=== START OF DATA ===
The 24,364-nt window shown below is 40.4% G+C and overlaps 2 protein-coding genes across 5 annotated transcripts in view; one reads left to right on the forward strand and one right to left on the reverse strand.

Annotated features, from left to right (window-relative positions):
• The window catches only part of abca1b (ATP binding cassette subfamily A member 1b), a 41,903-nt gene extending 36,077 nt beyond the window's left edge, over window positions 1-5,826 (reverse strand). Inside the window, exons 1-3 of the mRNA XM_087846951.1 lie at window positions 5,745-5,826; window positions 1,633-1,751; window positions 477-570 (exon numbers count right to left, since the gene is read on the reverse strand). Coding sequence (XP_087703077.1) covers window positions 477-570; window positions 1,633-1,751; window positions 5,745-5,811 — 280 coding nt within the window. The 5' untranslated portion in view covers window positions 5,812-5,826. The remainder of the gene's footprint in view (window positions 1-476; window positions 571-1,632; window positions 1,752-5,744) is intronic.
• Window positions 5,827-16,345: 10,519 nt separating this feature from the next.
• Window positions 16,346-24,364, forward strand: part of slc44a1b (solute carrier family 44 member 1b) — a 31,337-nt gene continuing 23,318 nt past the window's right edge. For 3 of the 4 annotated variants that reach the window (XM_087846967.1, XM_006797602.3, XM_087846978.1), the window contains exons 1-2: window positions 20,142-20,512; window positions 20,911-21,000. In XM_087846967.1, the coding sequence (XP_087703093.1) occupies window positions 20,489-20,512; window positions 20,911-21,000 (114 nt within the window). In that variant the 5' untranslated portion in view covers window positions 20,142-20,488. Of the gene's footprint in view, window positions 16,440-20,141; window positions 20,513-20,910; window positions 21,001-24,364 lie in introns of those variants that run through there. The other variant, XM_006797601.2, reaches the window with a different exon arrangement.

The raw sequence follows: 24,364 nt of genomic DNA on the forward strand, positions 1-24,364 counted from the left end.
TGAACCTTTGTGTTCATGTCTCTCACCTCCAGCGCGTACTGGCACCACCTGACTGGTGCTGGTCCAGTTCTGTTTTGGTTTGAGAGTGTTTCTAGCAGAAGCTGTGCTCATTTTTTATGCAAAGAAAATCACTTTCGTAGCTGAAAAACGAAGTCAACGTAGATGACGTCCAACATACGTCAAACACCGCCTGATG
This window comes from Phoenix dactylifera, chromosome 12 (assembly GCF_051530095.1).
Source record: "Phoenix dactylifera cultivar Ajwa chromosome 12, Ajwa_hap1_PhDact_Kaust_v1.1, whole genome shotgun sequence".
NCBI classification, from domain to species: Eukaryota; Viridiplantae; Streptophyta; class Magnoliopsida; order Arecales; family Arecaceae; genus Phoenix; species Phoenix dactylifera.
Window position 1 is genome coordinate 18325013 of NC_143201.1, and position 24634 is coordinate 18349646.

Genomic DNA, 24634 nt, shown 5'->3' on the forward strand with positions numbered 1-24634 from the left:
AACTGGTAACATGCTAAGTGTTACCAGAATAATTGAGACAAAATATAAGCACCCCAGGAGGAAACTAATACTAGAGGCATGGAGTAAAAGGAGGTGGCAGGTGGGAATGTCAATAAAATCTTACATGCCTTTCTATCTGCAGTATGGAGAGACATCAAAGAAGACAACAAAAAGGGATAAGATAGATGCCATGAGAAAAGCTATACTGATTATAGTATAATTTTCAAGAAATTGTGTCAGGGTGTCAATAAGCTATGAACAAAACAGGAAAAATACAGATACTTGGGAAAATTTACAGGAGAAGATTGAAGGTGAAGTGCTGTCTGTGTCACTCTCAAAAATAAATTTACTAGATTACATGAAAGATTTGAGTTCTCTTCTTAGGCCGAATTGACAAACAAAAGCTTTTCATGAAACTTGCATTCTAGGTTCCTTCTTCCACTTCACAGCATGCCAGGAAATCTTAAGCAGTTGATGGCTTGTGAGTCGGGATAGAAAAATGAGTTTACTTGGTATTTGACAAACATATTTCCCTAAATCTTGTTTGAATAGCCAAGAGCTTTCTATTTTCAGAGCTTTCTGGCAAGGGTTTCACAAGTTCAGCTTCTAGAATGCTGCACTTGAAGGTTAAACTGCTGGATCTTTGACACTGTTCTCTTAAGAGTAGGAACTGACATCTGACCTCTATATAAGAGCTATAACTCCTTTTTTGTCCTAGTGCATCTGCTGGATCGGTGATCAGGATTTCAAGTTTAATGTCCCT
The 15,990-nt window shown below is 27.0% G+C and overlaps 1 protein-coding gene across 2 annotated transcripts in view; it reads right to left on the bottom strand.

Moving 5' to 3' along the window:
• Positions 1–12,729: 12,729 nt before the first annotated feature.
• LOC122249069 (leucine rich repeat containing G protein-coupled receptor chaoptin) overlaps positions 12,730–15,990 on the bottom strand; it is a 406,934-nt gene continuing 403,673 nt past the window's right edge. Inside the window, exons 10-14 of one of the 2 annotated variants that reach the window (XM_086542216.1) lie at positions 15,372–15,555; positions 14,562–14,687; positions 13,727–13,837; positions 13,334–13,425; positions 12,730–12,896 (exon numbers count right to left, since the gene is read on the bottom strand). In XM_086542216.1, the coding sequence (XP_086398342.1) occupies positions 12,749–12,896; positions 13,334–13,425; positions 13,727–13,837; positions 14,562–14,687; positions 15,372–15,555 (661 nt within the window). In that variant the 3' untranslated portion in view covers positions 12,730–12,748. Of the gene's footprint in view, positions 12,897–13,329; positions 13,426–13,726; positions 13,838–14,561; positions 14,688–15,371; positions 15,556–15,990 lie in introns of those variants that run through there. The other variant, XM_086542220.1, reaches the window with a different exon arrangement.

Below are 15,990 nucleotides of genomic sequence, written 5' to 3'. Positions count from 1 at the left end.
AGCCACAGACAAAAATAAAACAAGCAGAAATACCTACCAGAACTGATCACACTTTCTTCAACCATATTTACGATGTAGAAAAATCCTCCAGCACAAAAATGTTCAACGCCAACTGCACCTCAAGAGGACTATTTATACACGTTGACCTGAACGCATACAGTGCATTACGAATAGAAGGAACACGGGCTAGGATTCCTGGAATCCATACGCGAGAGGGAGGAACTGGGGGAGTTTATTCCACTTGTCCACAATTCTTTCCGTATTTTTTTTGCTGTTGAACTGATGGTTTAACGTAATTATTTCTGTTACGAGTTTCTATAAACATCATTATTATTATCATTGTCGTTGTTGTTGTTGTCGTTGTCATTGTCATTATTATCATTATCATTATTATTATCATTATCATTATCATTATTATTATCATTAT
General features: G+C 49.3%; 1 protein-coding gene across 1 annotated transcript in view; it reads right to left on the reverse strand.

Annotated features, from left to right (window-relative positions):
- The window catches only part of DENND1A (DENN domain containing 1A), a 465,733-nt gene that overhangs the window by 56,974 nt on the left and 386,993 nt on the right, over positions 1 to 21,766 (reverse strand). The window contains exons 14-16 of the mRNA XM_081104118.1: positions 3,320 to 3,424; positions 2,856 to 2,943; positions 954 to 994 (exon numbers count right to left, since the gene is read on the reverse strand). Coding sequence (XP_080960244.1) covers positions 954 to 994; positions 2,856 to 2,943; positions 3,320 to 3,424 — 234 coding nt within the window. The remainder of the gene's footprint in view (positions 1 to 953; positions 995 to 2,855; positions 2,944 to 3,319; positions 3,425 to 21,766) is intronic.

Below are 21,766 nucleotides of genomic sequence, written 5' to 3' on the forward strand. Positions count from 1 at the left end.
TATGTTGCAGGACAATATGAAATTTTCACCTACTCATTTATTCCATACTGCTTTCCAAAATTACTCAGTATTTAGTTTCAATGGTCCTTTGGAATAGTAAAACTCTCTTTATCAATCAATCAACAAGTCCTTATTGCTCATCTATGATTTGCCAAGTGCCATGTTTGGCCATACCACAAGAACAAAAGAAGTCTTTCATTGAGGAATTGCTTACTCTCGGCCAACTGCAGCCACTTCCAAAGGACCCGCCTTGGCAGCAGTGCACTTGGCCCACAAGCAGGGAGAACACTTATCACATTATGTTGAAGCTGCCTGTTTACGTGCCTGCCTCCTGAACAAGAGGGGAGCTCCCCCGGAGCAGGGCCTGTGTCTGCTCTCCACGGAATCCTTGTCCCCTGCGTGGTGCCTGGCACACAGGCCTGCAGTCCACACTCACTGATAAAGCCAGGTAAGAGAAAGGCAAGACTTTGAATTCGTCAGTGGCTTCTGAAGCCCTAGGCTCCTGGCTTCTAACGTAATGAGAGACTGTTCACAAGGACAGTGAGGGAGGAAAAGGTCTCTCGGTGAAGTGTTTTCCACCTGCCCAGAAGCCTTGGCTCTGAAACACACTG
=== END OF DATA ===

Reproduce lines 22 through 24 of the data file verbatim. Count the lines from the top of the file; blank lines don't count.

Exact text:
- The window catches only part of DENND1A (DENN domain containing 1A), a 465,733-nt gene that overhangs the window by 56,974 nt on the left and 386,993 nt on the right, over positions 1 to 21,766 (reverse strand). The window contains exons 14-16 of the mRNA XM_081104118.1: positions 3,320 to 3,424; positions 2,856 to 2,943; positions 954 to 994 (exon numbers count right to left, since the gene is read on the reverse strand). Coding sequence (XP_080960244.1) covers positions 954 to 994; positions 2,856 to 2,943; positions 3,320 to 3,424 — 234 coding nt within the window. The remainder of the gene's footprint in view (positions 1 to 953; positions 995 to 2,855; positions 2,944 to 3,319; positions 3,425 to 21,766) is intronic.

Below are 21,766 nucleotides of genomic sequence, written 5' to 3' on the forward strand. Positions count from 1 at the left end.
TATGTTGCAGGACAATATGAAATTTTCACCTACTCATTTATTCCATACTGCTTTCCAAAATTACTCAGTATTTAGTTTCAATGGTCCTTTGGAATAGTAAAACTCTCTTTATCAATCAATCAACAAGTCCTTATTGCTCATCTATGATTTGCCAAGTGCCATGTTTGGCCATACCACAAGAACAAAAGAAGTCTTTCATTGAGGAATTGCTTACTCTCGGCCAACTGCAGCCACTTCCAAAGGACCCGCCTTGGCAGCAGTGCACTTGGCCCACAAGCAGGGAGAACACTTATCACATTATGTTGAAGCTGCCTGTTTACGTGCCTGCCTCCTGAACAAGAGGGGAGCTCCCCCGGAGCAGGGCCTGTGTCTGCTCTCCACGGAATCCTTGTCCCCTGCGTGGTGCCTGGCACACAGGCCTGCAGTCCACACTCACTGATAAAGCCAGGTAAGAGAAAGGCAAGACTTTGAATTCGTCAGTGGCTTCTGAAGCCCTAGGCTCCTGGCTTCTAACGTAATGAGAGACTGTTCACAAGGACAGTGAGGGAGGAAAAGGTCTCTCGGTGAAGTGTTTTCCACCTGCCCAGAAGCCTTGGCTCTGAAACACACTG